Categorized | Business

Preventing, managing datacentre emergencies

Even an expertly engineered and thoroughly commissioned datacentre cannot guarantee 100% availability. Datacentre operations and maintenance teams should always be prepared to act swiftly and surely, without warning, during emergencies.

“Good preparation is the best defence and will help ensure responses are timely, effective and error-free,” says Riaan de Leeuw, VP for IT Division – Anglophone Africa. “Schneider Electric has drawn up a 15-page White Paper, ‘How to Prepare and Respond to Data Center Emergencies’, which we know will be beneficial to all datacentre operators.”

Table 1 below gives a short overview of key aspects of an effective emergency preparedness and response programme for data centres. There are seven key elements, which are grouped within three higher-level categories.

The paper describes each element and offers practical advice to assist in implementing this strategy.

Be prepared
Preparedness begins with developing emergency operating procedures (EOPs) for all identified high-risk failure scenarios, such as the loss of a chiller plant, failure of the generator to start etc.

“Of course, what constitutes a ‘crisis’ or ‘disaster’ may vary from organisation to organisation, depending on what they deem to be critical and urgent. A Tier IV data centre might have a different definition than a Tier I site, with site and software redundancy in place,” adds de Leeuw.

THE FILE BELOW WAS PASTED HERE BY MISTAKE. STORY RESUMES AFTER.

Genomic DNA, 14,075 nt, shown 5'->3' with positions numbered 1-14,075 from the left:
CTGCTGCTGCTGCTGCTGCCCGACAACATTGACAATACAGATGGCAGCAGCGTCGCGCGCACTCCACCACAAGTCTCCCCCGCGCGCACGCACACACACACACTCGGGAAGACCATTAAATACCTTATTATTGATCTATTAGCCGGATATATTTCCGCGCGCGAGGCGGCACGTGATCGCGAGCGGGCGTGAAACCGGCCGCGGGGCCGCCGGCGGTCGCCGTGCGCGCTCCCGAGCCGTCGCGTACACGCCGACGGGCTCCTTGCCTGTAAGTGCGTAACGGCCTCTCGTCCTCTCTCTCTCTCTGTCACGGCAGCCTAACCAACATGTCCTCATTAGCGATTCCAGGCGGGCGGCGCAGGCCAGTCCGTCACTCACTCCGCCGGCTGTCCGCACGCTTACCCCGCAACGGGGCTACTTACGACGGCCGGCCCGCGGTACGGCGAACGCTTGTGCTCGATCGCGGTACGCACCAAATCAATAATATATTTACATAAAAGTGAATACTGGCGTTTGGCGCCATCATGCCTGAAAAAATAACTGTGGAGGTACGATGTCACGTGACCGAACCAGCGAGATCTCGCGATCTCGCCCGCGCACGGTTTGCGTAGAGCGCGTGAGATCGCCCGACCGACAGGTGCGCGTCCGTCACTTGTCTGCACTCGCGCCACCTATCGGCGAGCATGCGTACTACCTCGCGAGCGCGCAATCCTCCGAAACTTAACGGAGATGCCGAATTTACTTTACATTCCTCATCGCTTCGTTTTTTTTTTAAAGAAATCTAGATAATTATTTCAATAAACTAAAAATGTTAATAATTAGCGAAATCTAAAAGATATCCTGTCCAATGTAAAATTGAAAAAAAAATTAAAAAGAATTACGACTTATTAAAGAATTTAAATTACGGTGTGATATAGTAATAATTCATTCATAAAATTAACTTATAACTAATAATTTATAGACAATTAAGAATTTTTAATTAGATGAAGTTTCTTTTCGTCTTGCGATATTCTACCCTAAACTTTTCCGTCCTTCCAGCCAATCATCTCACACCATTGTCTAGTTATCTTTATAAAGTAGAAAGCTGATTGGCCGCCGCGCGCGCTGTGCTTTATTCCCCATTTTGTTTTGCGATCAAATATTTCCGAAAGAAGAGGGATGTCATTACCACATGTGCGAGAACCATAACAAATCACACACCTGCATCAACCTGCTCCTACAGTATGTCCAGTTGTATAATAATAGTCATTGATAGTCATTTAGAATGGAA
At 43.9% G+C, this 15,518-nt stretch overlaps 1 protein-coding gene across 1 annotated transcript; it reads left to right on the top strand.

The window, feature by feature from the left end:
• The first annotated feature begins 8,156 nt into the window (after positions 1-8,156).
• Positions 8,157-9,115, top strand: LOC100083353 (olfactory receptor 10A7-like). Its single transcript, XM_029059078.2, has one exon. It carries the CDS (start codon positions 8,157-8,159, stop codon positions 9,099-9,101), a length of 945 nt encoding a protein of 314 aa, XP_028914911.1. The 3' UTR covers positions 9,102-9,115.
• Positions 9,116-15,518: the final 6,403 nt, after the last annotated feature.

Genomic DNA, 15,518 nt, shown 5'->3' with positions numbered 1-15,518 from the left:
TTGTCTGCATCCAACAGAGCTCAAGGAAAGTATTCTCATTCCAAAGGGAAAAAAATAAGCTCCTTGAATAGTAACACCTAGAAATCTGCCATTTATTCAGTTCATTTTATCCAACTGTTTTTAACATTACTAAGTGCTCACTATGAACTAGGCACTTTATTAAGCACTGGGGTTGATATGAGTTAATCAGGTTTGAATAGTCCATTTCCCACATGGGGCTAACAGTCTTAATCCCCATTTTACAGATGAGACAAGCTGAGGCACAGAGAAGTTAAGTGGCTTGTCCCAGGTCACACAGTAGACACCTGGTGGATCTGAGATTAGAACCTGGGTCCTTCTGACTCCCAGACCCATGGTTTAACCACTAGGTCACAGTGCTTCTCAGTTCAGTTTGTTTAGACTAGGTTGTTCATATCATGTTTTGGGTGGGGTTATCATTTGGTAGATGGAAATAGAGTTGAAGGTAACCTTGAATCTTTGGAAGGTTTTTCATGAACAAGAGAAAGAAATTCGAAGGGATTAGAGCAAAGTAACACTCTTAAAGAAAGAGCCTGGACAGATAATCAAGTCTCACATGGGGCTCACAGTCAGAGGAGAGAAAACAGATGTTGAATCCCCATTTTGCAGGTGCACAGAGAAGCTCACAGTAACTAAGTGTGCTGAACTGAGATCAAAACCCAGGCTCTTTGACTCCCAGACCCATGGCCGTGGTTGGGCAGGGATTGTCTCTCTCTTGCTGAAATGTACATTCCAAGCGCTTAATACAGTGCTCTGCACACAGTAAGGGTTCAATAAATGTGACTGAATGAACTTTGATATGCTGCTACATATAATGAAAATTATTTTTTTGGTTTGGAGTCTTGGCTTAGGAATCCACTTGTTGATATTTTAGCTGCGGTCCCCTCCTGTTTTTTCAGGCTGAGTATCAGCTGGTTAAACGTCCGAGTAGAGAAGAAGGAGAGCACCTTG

“The best crisis management tool is prevention and here the crisis management plan (CMP) is essential, with its set of policies and procedures to help data centre operators prepare for, respond to and learn from crisis. The plan is designed to instruct people on how to detect/prevent and react to a variety of crisis scenarios, with the goal of providing a safe, timely and sound resolution that prevents the crisis from evolving into a total disaster.

“Emergency drills should be mandatory and should be created for each EOP that addresses anticipated events of high probability and/or high severity. Each facility should establish a goal of each data centre operations team member participating in at least one drill per month but in all circumstances must meet any contractual obligations regarding drill requirements.

“Finally, incident reporting should be designed so that it focuses on Why the situation occurred rather than the Who, What, How, When and Where.”

“Companies that struggle with adequate response to natural and man-made risks should seek the assistance of critical facility operations subject matter experts. By implementing the best practices developed over many years in Schneider Electric, organisations can protect their expensive assets such as datacentres and ensure the best return of investment,” concludes de Leeuw.

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